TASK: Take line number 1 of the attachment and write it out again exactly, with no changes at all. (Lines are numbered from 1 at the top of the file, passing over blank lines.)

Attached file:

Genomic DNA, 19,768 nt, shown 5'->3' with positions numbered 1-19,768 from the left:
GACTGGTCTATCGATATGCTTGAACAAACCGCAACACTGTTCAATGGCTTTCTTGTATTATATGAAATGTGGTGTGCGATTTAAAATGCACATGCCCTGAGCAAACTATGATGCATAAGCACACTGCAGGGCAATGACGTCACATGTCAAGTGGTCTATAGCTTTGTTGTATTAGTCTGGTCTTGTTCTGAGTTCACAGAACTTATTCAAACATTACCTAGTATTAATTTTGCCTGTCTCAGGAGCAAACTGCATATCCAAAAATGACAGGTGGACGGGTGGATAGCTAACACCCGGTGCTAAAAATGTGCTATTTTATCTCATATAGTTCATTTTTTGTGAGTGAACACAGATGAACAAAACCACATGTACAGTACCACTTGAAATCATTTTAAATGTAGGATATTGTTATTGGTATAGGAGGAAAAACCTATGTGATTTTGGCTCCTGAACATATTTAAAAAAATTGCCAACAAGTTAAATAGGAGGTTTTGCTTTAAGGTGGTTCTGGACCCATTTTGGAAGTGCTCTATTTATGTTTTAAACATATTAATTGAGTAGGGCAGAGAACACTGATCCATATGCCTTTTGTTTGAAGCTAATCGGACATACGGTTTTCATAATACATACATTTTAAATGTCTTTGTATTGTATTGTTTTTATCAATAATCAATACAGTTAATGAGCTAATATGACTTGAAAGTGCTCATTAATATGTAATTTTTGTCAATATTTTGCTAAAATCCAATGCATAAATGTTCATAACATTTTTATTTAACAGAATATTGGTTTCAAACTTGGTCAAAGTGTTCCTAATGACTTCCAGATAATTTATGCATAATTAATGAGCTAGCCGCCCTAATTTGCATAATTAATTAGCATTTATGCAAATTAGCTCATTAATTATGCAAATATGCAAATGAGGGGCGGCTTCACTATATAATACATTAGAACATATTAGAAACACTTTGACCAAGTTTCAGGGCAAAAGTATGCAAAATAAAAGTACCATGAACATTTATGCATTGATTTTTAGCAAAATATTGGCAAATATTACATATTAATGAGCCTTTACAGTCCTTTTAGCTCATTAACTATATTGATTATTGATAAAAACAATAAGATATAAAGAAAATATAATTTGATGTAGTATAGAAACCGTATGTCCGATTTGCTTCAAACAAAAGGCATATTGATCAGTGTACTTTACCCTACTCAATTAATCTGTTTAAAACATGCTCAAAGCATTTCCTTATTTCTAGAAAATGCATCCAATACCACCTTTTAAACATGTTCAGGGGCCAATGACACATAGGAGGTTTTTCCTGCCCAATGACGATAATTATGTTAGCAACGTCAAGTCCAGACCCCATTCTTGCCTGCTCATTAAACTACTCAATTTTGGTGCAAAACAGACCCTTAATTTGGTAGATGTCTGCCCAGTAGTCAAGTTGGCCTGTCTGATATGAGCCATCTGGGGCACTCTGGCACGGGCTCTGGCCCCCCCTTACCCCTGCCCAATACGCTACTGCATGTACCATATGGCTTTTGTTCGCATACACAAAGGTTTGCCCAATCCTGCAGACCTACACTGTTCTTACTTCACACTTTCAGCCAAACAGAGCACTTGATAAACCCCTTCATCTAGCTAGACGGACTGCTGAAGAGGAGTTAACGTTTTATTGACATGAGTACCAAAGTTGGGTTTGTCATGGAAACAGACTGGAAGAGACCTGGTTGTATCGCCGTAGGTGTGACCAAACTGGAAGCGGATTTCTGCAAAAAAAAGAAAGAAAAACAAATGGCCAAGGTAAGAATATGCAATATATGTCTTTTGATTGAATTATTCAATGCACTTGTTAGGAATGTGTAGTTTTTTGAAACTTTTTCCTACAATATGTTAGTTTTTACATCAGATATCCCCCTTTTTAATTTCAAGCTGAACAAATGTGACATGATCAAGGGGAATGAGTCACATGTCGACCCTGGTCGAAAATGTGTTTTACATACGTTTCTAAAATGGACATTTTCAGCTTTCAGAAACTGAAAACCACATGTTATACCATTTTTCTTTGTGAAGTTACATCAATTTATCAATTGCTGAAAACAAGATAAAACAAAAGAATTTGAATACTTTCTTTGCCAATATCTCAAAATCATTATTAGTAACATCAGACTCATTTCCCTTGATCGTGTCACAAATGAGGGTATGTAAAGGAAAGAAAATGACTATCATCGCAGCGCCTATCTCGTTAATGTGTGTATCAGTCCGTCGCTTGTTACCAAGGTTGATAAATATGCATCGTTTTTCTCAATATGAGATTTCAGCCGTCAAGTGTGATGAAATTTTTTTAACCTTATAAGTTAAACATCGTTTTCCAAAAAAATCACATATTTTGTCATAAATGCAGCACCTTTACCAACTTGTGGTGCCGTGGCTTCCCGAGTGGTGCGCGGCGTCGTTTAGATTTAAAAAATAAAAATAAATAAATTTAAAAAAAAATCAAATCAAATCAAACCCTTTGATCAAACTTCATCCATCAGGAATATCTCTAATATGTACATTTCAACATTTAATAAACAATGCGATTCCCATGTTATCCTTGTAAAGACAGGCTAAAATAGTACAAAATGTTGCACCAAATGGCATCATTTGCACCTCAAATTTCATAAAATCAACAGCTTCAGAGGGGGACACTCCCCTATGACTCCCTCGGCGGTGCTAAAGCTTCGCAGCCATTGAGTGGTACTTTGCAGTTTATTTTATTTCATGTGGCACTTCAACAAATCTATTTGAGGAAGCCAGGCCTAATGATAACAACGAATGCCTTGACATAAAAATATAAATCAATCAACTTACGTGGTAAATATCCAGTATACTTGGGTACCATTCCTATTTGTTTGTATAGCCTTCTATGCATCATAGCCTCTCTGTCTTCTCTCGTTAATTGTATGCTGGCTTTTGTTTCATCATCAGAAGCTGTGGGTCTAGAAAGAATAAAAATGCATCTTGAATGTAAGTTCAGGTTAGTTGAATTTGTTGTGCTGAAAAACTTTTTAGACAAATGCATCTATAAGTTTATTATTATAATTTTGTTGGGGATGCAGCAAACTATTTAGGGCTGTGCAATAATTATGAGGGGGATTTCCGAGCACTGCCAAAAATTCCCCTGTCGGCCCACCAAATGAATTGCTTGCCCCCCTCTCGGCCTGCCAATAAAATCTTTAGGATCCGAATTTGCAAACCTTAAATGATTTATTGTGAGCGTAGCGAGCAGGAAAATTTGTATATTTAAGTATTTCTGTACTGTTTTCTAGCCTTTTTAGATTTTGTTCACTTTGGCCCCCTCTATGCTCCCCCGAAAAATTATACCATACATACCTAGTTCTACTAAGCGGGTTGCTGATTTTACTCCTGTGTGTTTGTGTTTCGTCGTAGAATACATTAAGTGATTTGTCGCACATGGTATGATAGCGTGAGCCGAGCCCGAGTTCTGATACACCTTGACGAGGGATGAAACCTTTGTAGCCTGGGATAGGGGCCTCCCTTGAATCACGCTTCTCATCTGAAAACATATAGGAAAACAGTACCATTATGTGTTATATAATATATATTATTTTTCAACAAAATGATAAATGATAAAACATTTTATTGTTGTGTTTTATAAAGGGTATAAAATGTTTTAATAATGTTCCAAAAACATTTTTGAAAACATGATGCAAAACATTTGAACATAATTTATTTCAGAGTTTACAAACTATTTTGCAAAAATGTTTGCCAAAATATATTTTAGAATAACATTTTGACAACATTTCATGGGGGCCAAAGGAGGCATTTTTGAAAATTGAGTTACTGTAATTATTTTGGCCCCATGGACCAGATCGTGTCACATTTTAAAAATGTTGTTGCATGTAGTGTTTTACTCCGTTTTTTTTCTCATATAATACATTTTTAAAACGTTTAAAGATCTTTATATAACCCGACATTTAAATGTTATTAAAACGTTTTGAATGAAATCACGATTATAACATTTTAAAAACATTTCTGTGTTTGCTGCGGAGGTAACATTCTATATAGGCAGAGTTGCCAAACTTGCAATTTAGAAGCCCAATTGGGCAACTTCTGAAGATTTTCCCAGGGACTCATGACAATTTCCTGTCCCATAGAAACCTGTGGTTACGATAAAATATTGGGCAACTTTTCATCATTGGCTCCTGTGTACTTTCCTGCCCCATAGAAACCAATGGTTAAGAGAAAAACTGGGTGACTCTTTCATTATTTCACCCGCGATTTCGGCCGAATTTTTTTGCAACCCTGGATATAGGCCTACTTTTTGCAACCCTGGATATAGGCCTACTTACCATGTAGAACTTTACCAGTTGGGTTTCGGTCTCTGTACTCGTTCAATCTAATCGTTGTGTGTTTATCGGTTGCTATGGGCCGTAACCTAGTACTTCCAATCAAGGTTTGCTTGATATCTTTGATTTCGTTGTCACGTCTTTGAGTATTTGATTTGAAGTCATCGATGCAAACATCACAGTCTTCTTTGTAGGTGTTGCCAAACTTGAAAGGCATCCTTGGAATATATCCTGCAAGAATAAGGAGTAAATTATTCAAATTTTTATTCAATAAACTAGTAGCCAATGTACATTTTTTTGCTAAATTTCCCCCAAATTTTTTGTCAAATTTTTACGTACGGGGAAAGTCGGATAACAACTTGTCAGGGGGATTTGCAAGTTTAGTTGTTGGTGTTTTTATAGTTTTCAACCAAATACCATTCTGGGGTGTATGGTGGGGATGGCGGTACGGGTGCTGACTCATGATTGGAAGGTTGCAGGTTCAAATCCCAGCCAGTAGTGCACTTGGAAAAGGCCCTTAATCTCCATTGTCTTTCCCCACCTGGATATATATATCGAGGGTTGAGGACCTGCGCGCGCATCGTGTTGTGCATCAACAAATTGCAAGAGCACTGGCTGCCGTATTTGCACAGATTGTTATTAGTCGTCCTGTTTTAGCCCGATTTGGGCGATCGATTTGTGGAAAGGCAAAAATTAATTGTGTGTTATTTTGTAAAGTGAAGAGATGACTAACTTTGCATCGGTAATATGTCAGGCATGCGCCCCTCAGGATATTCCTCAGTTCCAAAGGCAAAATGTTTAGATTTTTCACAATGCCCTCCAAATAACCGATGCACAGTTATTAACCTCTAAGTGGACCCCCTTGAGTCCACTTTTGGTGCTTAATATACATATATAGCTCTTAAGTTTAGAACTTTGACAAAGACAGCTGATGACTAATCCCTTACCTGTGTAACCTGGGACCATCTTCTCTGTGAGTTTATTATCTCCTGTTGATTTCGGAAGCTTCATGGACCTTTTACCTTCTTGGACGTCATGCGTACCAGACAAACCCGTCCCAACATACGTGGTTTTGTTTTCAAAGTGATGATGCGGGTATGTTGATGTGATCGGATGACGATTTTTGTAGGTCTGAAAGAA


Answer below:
Genomic DNA, 19,768 nt, shown 5'->3' with positions numbered 1-19,768 from the left: